There have been 110 expulsions of Jews from sovereign nations in the past several hundred years. The most recent being the Jews of Yemen that were expelled just this year.
Grant’s General Orders #11 (1862) (expelling Jews)
In December 1862, in the midst of the Civil War, General Ulysses S. Grant issued an order expelling all Jews from Kentucky, Tennessee, and Mississippi because, as the document claimed, ‘‘The Jews as a class violat[e] every regulation of trade established by the Treasury Department and also [War] Department orders.’’ Local commanders were to furnish passes for Jews to cross military lines solely for the purpose of leaving the department of the Tennessee, themilitary district under Grant’s command, and anyone returning would be arrested and confined to prison. No passes were to be given them for the purpose of visiting headquarters in an effort to secure trade permits.
Grant had responded to the thriving black market in southern cotton. Although at war, northern mills needed southern cotton, and President Lincoln had allowed limited trade to satisfy some of the demands of the mills, in part to furnish uniforms and other textiles to the Union Army. Technically, one needed a license to engage in this trade, but in fact many people ran the borders, since the price of cotton had soared.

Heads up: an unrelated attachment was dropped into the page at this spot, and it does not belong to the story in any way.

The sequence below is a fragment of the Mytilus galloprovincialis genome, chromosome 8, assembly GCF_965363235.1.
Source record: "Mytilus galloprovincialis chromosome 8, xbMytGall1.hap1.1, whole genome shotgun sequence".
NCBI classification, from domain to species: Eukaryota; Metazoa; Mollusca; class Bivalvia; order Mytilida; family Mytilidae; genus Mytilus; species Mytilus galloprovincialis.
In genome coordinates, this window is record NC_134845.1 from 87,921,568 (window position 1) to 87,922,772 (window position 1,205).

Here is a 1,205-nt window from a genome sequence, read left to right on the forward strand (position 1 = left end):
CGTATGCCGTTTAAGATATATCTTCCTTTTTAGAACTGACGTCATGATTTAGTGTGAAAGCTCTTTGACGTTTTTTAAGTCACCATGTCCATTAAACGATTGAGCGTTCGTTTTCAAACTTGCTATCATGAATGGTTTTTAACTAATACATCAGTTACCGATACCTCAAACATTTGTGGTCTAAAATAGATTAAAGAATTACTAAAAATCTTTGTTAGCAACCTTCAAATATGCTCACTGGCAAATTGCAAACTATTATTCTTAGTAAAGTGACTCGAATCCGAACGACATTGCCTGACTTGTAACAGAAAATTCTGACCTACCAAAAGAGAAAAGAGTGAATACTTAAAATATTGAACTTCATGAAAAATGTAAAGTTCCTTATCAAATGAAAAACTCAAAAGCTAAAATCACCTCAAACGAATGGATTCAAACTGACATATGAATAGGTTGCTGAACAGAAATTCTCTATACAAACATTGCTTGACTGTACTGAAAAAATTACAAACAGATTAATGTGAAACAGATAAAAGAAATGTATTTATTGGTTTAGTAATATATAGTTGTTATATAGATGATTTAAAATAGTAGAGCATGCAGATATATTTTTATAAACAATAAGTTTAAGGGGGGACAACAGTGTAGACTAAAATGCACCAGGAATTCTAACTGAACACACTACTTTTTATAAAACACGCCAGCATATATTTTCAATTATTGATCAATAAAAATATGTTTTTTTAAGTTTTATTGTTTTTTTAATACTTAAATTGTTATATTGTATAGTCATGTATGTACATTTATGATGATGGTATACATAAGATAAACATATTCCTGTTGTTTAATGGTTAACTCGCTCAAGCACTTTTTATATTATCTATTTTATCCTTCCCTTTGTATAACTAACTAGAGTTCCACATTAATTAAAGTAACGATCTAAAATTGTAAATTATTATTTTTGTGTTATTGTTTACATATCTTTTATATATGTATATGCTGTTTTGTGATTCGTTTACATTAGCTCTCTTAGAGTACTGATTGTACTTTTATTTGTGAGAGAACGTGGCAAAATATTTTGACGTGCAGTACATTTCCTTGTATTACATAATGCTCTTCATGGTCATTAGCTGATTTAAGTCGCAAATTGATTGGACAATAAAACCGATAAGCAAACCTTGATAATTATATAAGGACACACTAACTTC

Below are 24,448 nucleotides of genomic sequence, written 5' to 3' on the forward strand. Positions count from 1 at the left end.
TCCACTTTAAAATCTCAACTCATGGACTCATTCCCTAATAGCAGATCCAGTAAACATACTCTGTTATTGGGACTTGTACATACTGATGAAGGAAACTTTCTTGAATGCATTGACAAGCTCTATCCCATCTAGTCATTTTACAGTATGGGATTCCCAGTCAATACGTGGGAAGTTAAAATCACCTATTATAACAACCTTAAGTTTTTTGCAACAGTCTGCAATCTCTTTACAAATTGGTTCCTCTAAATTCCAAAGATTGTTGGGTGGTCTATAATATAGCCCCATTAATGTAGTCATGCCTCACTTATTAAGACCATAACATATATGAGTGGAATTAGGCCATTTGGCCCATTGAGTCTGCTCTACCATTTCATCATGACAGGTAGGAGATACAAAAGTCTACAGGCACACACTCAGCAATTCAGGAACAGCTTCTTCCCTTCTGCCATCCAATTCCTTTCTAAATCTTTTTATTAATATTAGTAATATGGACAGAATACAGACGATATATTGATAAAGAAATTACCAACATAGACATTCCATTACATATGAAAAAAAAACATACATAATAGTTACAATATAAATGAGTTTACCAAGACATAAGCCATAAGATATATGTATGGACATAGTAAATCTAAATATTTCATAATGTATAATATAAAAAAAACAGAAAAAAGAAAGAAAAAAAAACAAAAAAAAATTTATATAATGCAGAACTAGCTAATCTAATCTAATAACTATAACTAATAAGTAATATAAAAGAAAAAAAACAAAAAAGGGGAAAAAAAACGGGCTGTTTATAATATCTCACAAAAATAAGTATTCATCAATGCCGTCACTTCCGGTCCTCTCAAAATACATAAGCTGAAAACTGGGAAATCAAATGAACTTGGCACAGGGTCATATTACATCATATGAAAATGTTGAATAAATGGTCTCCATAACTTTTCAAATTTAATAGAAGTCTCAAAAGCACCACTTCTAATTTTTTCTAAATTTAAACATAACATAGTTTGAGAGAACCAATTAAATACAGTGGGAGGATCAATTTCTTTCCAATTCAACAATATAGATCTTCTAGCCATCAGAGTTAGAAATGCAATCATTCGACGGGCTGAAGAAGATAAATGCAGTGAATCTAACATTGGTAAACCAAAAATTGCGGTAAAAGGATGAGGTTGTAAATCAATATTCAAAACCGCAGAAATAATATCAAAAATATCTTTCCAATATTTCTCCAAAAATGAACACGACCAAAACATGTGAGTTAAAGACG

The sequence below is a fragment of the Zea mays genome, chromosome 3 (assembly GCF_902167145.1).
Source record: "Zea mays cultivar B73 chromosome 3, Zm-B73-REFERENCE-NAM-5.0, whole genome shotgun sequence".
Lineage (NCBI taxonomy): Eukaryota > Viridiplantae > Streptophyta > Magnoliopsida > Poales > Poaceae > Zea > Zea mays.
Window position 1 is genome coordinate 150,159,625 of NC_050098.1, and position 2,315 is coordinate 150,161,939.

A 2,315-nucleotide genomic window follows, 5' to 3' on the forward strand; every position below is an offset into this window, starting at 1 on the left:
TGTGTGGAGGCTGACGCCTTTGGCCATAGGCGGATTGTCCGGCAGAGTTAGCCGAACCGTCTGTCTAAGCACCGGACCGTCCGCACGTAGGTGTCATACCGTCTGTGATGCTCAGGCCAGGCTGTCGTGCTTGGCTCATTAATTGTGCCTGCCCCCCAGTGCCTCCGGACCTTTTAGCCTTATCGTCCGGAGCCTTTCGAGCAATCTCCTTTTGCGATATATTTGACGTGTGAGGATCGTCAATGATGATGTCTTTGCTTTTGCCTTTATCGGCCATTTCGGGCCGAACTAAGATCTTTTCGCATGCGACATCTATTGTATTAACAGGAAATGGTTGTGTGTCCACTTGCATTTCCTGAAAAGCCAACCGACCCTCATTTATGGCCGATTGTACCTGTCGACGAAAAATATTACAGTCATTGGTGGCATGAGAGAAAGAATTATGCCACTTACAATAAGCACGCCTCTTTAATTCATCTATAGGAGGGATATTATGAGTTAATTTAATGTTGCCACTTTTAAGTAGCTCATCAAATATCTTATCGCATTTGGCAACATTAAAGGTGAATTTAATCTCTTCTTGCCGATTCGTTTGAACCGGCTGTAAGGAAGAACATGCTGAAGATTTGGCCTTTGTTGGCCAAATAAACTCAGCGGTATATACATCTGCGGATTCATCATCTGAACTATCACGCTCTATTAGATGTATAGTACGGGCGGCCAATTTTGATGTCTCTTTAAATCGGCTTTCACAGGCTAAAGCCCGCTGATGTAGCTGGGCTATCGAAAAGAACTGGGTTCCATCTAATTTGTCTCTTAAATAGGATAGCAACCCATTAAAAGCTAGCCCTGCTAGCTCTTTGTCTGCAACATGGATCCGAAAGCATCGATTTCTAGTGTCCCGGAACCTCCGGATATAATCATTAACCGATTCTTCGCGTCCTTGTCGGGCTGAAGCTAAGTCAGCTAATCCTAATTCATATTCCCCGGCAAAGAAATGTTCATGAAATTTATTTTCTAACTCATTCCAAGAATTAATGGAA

Some of these unlawful traders were indeed Jews, but not all Jews were engaged in the trade, and the vast majority of illegal traders were non-Jews. People like Grant, General Henry Halleck and others, however, used the term ‘‘Jew,’’ ‘‘profiteer,’’ and ‘‘speculator’’ interchangeably. Grant described the Jews as ‘‘an intolerable nuisance,’’ and no doubt his anti-Semitism reflected that of many other people in the army and the government.
Although army officers began to carry out Grant’s order, a group of Paducah, Kentucky, Jewish merchants, led by Cesar Kaskel, sent an indignant telegram to Abraham Lincoln, condemning Order No. 11 as an ‘‘enormous outrage on all laws and humanity,. . . the grossest violation of the Constitution and our rights as good citizens under it.’’ Jewish leaders organized protest rallies in other cities and sent dozens of telegrams to the White House.
Kaskel arrived in Washington on January 3, 1863—two days after the Emancipation Proclamation went into effect—and, along with influential Jewish businessman and the Cincinnati Congressman John A. Gurley, went to the White House to see the president. Lincoln immediately ordered Halleck, the commanding general of the Union army, to have Grant revoke Order No. 11. As the president told another delegation of Jews that arrived three days later, Grant had been wrong to issue the order and he believed that ‘‘to condemn a class is, to say the least, to wrong the good with the bad.’’ Grant later proved a friend to Jews, won much of their vote in his presidential campaigns, and named several Jews to high office. But his Order No. 11 remains the sole example of blatantly anti-Semitic action by the government of the United States.
MELVIN I. UROFSKY
References and Further Reading
Ash, Stephen V. ‘‘Civil War Exodus: The Jews and Grant’s General Order No. 11.’’ The Historian 44 (1982): 502–523.